Jim thanks Levison and they leave each other on good terms and five hours later Levison is on an airplane to Alaska.


Thus ends another chapter…the results?

I’m not particularly impressed with the book so far. Mostly because it’s not telling me anything that’d really surprise me or anything that’s really that cutting of a critique of modern work. I don’t know if that’s Levison’s goal or not but I figure he certainly doesn’t think highly of it and isn’t trying to.

One thing I’ve noticed is that Levison is extremely good at just walking away from situations he doesn’t care for. Whether it’s telling off a boss before he gets fired or quits or just walking away when he gets too frustrated. The mark of someone who knows that a lot of this stuff is a sham seems to be walking away and trying again somewhere.

But ultimately, it doesn’t seem to be doing Levison much good.

The best he got was helping people on the black market with their cable (and I really think he maybe should have pursued that…) but that didn’t last. Otherwise most of his jobs are under the thumb of a boss for lousy pay and in lousy conditions. And I get that part of the whole book is highlighting how awful it is for people in these conditions but so far Levison hasn’t really pointed a way out.

Having friends help you out seems to be a short-term thing at best and doing things by yourself just seems to lead to disaster in one way or the other. The best option so far seems to be these short-term jobs he gets from friends that he actually doesn’t mind doing and the costs aren’t significant. Even then there are problems to be accounted for but at least he isn’t handing alcohol in the dark and cold.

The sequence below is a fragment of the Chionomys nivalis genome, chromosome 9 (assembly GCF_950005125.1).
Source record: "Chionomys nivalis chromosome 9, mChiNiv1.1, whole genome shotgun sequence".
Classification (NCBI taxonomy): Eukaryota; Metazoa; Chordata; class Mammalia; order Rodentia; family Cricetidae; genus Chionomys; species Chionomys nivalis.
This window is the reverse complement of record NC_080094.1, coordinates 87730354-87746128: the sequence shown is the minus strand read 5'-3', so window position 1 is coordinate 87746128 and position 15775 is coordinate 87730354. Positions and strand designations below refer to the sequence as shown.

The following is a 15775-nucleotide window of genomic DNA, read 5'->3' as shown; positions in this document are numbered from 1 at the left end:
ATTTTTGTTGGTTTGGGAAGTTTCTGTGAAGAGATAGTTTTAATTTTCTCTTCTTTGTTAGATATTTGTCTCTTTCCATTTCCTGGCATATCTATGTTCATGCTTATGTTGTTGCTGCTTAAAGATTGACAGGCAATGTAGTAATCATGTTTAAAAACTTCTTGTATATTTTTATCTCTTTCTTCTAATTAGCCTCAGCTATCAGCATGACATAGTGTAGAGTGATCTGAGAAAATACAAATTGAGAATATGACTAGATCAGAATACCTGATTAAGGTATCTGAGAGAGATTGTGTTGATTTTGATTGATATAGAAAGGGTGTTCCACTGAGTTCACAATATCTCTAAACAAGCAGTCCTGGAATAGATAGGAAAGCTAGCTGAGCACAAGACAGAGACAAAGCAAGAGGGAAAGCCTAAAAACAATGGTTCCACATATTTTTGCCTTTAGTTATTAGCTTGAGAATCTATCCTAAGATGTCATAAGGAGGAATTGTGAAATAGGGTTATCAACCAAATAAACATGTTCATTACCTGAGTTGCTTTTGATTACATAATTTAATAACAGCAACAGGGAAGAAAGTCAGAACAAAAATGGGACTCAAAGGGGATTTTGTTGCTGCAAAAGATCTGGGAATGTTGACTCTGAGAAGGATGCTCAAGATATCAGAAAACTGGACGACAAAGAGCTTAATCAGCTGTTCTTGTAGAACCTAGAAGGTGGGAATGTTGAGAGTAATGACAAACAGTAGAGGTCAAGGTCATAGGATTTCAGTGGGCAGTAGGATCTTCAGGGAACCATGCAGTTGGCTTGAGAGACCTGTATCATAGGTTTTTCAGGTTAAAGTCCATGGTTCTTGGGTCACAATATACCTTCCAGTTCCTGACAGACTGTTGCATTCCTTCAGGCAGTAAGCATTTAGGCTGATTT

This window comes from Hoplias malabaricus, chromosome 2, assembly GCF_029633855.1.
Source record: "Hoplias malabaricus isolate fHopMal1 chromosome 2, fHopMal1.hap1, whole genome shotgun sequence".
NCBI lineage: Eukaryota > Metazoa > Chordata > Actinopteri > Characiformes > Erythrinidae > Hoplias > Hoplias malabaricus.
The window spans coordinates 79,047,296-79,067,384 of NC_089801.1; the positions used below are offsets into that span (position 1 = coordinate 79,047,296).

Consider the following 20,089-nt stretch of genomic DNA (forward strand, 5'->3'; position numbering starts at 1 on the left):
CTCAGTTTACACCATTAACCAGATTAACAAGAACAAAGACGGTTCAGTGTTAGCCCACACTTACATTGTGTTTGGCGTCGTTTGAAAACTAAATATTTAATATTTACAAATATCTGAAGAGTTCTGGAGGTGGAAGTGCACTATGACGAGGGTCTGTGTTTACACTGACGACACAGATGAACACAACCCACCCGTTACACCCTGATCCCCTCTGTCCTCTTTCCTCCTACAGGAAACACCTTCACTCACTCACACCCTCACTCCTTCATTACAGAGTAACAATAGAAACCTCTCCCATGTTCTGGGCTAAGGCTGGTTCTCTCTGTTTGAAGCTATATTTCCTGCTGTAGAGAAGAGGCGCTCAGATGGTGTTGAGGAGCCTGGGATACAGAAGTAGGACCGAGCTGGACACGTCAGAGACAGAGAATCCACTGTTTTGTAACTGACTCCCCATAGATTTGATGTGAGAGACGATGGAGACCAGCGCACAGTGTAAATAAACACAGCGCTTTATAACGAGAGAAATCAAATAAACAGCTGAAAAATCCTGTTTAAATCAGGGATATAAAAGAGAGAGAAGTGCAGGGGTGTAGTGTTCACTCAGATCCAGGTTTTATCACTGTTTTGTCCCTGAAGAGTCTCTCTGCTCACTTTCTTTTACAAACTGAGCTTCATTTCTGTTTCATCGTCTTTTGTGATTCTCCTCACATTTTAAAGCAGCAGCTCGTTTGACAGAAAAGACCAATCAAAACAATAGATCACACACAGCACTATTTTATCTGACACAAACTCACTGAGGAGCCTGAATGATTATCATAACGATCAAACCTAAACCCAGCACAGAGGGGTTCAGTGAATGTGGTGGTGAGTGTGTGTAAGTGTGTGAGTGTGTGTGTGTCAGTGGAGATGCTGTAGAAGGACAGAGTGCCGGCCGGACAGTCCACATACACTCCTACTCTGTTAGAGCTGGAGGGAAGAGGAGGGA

I’m still enjoying this book for sure. Levison is a very capable writer and a great weaver of tales. So far I’d say if you’re just interested in some funny and no-business stories about how work can suck then you’ll find yourself smirking and chuckling. But if you’re looking for incisive critiques of work, then so far at least you probably haven’t seen much.

The thing is, is that Levison brings out a lot of the themes and ideas of why work sucks (corporate control, hierarchy, knowledge problems, government meddling, etc. etc.) but never really expands past descriptive passages. Again, I may just not be the target audience for this book. It may be better suited for people who have been working stiffs or who perhaps aspire to be one and want to know the dangers or relate to the ones they already know.

I do want to be clear though that this certainly isn’t a bad book, I just wish that it sometimes had a bit more of an edge to it.

The next chapter is over 50 pages so I’ll probably split it up into three parts. While the last two chapters should easily be a part each. After that I’ll try to write out a proper book review and maybe even get an interview with Levison himself.

So stick around for that stuff in the coming weeks!